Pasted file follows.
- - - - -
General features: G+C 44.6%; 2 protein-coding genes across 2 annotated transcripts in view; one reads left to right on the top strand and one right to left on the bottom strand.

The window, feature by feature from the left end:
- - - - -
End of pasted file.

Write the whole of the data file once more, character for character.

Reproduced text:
General features: G+C 44.6%; 2 protein-coding genes across 2 annotated transcripts in view; one reads left to right on the top strand and one right to left on the bottom strand.

The window, feature by feature from the left end: